Ann Arbor Dioxane Purification advocates a rally in Lansing to get Whitmer’s attention

ANN ARBOR, MI – After four months without a word from Governor Gretchen Whitmer as to whether she will support a federal superfund cleanup of the Gelman dioxane plume in Ann Arbor, local lawyers are preparing to travel to Lansing.

They plan to gather on the Michigan Capitol lawn at 11:30 a.m. on Tuesday, April 13, and are calling on Whitmer to issue a letter of compliance to support the U.S. Environmental Protection Agency considering the decade-old cloud to set the national priorities list for a superfund cleanup.

“A group of us will have a message to the governor at the Capitol grounds on April 13th if they haven’t heard enough that we want to mail this letter,” said Kathy Griswold, a member of the Ann Arbor, D city council – 2nd district.

“I just feel that there is a communication problem, and if it means the public has to show up on the Capitol lawn and make a very public statement, people are ready.”

EPA open to Superfund cleanup in Ann Arbor when the state is on board

Community members feel they must go to Lansing for lack of governor action, Griswold said.

A Whitmer spokesman did not respond to a request for comment on Friday April 9.

A map of the Gelman dioxane plume spreading in the Ann Arbor area and moving east through the west side of the city towards West Park and branches of the Allen Creek drainage system that drains into the Huron River. Gelman Sciences uses extraction wells to remove water from the soil and then treats it to remove dioxane. Treated water with lower levels of dioxane is then discharged into Honey Creek, which flows to the Huron River upstream of Barton Pond, Ann Arbor’s main municipal water supply.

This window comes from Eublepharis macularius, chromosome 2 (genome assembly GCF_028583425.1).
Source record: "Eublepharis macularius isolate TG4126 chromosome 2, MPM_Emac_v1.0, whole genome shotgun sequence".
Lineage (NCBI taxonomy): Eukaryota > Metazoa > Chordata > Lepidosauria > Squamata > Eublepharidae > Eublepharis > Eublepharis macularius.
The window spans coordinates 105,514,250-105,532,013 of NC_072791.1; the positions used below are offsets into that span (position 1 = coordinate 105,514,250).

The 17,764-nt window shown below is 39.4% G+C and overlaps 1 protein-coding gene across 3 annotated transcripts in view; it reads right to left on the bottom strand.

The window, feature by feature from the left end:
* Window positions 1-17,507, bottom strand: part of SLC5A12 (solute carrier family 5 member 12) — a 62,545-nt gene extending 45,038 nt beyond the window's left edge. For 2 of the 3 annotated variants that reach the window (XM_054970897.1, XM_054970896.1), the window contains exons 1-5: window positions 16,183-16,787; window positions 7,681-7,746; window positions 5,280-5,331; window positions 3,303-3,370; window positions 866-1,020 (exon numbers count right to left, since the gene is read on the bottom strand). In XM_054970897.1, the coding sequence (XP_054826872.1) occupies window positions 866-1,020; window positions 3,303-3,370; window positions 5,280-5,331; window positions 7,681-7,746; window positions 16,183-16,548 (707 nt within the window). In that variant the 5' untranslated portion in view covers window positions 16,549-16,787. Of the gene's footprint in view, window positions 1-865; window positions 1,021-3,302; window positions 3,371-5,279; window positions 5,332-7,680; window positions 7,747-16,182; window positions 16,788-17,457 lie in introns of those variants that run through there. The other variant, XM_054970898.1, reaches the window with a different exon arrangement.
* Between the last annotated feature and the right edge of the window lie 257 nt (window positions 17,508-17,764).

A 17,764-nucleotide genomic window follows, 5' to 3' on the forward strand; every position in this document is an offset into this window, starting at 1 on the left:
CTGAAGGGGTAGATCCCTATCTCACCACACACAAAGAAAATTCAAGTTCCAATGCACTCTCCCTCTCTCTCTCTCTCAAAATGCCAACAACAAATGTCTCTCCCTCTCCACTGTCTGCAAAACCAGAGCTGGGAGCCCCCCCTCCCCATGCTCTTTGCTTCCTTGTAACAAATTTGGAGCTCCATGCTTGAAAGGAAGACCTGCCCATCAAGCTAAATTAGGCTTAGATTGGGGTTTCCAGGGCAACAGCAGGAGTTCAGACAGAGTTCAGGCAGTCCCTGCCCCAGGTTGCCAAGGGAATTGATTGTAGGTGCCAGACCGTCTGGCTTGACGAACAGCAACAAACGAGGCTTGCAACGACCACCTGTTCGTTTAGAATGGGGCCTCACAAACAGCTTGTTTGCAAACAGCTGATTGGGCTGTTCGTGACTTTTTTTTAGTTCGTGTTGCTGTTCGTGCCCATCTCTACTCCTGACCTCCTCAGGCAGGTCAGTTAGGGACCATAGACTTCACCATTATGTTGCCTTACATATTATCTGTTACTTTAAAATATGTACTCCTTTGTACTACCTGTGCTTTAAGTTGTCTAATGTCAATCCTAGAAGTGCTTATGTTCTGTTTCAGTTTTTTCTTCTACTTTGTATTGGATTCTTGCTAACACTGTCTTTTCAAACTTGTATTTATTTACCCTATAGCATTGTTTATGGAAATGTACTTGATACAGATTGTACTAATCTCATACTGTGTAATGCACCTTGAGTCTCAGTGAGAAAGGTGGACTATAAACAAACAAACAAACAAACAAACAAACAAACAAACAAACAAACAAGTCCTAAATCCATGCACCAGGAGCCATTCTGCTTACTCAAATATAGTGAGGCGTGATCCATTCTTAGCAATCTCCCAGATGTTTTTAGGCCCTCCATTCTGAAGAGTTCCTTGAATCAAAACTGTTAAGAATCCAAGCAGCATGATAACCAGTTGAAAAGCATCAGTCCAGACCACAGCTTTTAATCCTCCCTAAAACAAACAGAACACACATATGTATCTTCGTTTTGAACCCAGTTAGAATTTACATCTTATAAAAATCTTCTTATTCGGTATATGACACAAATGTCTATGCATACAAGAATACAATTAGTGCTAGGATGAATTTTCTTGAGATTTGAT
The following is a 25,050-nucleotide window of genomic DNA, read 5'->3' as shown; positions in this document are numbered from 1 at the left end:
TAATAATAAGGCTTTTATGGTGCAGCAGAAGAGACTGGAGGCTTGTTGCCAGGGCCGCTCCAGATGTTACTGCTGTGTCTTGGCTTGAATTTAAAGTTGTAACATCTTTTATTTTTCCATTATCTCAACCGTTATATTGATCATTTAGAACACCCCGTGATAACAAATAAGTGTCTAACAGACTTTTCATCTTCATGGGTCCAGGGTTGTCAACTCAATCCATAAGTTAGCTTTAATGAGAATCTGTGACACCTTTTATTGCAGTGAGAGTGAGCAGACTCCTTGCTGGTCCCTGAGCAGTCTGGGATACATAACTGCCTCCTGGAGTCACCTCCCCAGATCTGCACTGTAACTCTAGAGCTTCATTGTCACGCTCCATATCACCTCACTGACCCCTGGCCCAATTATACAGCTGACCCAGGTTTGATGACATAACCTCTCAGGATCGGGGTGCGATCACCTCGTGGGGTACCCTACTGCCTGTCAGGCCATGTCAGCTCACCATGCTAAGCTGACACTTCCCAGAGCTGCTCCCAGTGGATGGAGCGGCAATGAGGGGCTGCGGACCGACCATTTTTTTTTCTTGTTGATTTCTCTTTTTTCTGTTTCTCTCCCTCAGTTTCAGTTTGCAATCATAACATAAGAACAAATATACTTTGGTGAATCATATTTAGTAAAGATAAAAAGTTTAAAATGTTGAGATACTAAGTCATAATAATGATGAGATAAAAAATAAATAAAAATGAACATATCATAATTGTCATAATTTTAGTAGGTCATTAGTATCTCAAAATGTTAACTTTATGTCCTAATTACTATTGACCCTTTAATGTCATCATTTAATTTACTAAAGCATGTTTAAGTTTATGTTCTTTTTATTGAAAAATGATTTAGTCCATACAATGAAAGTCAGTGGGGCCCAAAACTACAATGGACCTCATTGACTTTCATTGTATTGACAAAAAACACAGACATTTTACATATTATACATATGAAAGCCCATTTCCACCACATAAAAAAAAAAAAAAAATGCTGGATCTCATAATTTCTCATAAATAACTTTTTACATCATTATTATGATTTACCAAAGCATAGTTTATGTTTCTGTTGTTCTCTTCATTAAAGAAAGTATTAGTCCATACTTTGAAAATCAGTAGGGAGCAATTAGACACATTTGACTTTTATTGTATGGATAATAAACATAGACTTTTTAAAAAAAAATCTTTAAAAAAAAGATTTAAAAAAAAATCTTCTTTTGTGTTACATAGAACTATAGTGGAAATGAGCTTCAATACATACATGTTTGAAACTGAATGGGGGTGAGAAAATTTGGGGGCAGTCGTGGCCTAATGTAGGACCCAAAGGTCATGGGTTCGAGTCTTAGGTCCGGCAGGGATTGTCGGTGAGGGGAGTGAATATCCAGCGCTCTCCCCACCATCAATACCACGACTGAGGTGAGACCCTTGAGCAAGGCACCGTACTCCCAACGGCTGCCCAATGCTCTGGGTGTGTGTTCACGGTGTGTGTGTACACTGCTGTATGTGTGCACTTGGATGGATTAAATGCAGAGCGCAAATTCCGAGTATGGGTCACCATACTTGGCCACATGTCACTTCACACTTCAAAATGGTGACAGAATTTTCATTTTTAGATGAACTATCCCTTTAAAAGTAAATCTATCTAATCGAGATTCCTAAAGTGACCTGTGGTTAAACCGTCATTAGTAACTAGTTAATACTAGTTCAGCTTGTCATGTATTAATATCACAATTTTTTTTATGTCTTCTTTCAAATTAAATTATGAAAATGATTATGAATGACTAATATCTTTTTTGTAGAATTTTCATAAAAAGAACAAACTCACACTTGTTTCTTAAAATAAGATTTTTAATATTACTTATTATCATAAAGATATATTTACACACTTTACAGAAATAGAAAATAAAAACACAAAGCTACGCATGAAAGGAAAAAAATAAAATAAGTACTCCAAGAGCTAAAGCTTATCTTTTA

Toxic pollution from Gelman Sciences’ old filter manufacturing complex on Wagner Road has been spreading in the region’s groundwater for decades, endangering the drinking water supply, among other things.

The state began the investigation in 1985 and filed a lawsuit against the polluter in 1988, which in 1992 resulted in a multiple revised approval decision by the Circuit Court, which has been helping the polluter clean up pumps and treatments for many years. Local officials and residents want a better cleanup, and some consider an EPA-supervised Superfund cleanup to be the best option given the constraints of state environmental laws.

Ann Arbor resident Beth Collins, a member of the local coalition for action to clean up dioxane living on the cloud, is helping organize Tuesday’s rally, calling it a grassroots effort. They will have some “EPA Now” masks and buttons and practice social distancing, she said in an email.

Rep. Yousef Rabhi, D-Ann Arbor, said he plans to attend the rally to show support.

“It is time for the governor to request EPA action immediately,” he said. “We have waited long enough for this mess to be cleared up. I have supported the EPA’s commitment for years. We need the better resources and higher clean-up standards that come with federal involvement. Corporations believe they can slip past us and get away with “cleaning up” window decorations, but this community has relentlessly made better demands. “

City Councilor Lisa Disch, D-1st Ward, promoted the rally in an email newsletter, telling residents that a letter from the governor was required to start the superfund process.

Local officials have been trying for months to get their message across to the governor that they want to launch the year-long Superfund petition process while the state and local governments continue to pursue a new cleanup plan through litigation against polluter Gelman Sciences. Three days of trial are scheduled for May 3-5.

The judge signals his intention to order a remedial plan for the dioxane pollution from Ann Arbor

Ann Arbor, Washtenaw County, Scio Township, and Ann Arbor Township sent letters to the governor in December urging Whitmer to assist in a superfund purge, and EPA officials said they were open to considering the state is on board.

Mayor Christopher Taylor said he would not attend Tuesday’s rally in Lansing, but he is working closely with leaders of Washtenaw County, Scio Township, Ann Arbor Township and the Huron River Watershed Council to submit a new joint Coordinate letter to governor They agree that they will seek your assistance to start the Superfund process.

Local officials have been publicly advised by both state and federal officials that a two-way strategy – pursuing a Superfund cleanup while continuing the litigation in court – is appropriate, Taylor said.

“And with that in mind, we encourage them to publish the letter,” said Taylor.

For those wishing to take part in the rally, organizers note that street parking is available throughout the Capitol area. A parking deck on Washtenaw Street between Townsend and Capitol Streets is a short walk from the Capitol.

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